"It's disturbing how some find it more acceptable than smoking a cigarette." Again a revelation of the views of the reporter. A distinction should be drawn between objective fact and subjective opinion. This is presented as the former. Consider rephrasing to "I find it disturbing how...etc" in which case we would just think you odd and not stupid.

"The decriminalisation of cannabis will not solve the damage that drugs have on our society." Conflates the damage done by the laws making drugs illegal with the drugs themselves. Many scientists and social commentators have concluded that it is the fact that drugs are illegal that is doing the harm, not the drugs themselves. The only way a drug can harm a society is if it had been ingested, en masse, by the entire population. It is a society's response to a drug that causes harm to a society not the actual drug itself. A drug can be harmful to an individual through chemical and biological processes within that individual but those processes stop under that individual's skin. Add to that the fact that the sentence doesn't actually make sense. "...the damage that drugs have on our society." should probably read; "...the damaging effect drugs have on our society." Although better would be; "...the effect drugs have on our society." Though the use of solve is not appropriate, prevent would probably be better. In fact this whole sentence needs rethought if the author does not want to be thought of as not having made it out of kindergarten.

"The resignation of cannabis to lurking in the shadows in this country is far more damaging however." I don't even know where to start with this. I agree with the premise; that cannabis being illegal is far more damaging to society than it's actual use, but I cannot fathom how the author passed even GCSE English, let alone A level. I suspect that the author meant relegation rather than resignation and that mistake totally undermines the quite clever metaphor being used.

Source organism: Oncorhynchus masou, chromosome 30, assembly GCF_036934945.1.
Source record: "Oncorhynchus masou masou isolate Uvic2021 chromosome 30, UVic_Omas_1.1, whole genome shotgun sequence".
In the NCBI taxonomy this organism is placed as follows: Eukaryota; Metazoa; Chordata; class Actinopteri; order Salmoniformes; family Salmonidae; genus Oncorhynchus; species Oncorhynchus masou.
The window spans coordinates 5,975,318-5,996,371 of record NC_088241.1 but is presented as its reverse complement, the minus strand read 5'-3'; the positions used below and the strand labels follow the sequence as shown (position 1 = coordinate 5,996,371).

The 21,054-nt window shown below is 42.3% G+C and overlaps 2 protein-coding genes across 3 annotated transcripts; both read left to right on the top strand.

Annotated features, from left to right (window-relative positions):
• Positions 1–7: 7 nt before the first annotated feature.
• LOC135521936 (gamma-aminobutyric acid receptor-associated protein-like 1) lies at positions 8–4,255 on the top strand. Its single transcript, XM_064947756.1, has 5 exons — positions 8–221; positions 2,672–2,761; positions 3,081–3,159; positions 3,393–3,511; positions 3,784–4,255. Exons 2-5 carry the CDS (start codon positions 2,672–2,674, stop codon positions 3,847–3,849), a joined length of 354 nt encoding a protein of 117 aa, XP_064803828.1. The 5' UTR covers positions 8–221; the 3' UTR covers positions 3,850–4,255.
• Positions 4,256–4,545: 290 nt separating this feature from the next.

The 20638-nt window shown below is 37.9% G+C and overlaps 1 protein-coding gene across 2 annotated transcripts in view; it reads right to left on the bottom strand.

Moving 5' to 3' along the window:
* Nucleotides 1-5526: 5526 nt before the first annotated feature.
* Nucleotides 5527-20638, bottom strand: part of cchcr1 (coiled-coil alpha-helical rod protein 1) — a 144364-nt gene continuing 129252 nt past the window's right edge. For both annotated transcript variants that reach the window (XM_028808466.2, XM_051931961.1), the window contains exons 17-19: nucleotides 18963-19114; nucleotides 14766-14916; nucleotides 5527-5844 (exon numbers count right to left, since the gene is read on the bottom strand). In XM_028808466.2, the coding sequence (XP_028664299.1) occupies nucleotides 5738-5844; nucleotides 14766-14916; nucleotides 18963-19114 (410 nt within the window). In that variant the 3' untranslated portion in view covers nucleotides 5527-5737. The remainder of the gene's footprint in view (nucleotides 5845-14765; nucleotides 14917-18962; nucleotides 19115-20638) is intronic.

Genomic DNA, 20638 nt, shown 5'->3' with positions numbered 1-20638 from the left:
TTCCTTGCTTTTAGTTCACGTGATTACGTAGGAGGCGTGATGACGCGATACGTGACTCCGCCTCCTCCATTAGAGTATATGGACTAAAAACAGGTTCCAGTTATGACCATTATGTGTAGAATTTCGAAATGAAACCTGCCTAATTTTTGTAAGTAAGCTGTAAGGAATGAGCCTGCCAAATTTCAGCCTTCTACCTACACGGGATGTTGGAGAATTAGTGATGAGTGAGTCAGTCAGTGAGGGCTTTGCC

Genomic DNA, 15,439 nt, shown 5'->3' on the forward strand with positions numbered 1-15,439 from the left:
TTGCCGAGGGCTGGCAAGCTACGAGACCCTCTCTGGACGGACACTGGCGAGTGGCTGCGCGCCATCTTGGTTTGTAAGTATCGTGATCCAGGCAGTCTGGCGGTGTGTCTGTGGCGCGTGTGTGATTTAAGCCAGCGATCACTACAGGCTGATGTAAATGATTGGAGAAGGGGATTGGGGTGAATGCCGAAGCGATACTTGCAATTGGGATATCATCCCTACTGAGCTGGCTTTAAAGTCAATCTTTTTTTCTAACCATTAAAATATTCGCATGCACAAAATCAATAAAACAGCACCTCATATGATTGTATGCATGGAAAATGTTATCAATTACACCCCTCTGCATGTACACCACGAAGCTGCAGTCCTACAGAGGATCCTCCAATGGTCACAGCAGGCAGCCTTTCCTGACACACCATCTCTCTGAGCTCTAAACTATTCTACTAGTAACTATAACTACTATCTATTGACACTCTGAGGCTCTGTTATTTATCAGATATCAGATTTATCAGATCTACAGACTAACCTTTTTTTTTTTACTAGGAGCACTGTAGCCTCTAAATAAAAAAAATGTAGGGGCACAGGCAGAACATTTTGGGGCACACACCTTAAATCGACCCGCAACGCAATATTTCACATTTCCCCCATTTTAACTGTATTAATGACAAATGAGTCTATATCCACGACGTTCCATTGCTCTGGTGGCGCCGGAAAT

All in all I get the impression that the author is just as confused about the issue as the government and this piece has been thrown up in order to garner clicks from the interest generated by the Gemma Moss case. As I have already said I am broadly supportive of the ideas presented; the legalisation, regulation and taxation of Cannabis, but take issue with the slapdash and frankly amateur presentation.

Is the author a journalism student? If so then I need look no further for an explanation of the sorry state of journalism in Britain today. But then I don't suppose proofreading or being able to use the English language properly is required for reprinting press releases...


James Posted on Wednesday 12 Feb 2014


My comment about the dangers of cannabis are grounded in research, it has been proved to cause health problems especially as it is often mixed with tobacco when it's consumed. I would disagree that you find it to be harmless to health but I see it in the same way as wine which has reported medicinal benefits but it usually consumed past the healthy limit.

Anyway, thanks for reading, my full article is on this Google doc if anybody's interested


James Posted on Wednesday 12 Feb 2014

Your comment made me laugh quite a lot and you raised some great points about my writing. The main reason I'm writing for this student paper is to improve my writing for the History degree I'm studying. I didn't take A-level English but I managed to pass GCSE English Language and Literature. I know my writing isn't great but I'm glad I didn't mess up on apostrophes, they're an absolute nightmare!

As for my opinion on the debate, I believe that cannabis is dangerous to health but I believe that it is causing more damage to society in prohibition. It's a shame I didn't make this clear enough. Thanks for your comments, I'll try and write better in the future.


mandrill Posted on Wednesday 12 Feb 2014


I'm showing my age obviously. When I were a lad A-level English (or it's equivalent) was required for any university course. ;)


SJ Posted on Wednesday 12 Feb 2014


its equivalent* - evidently A-level English helped.


Alice Tuck Posted on Friday 14 Feb 2014

What's cannabis?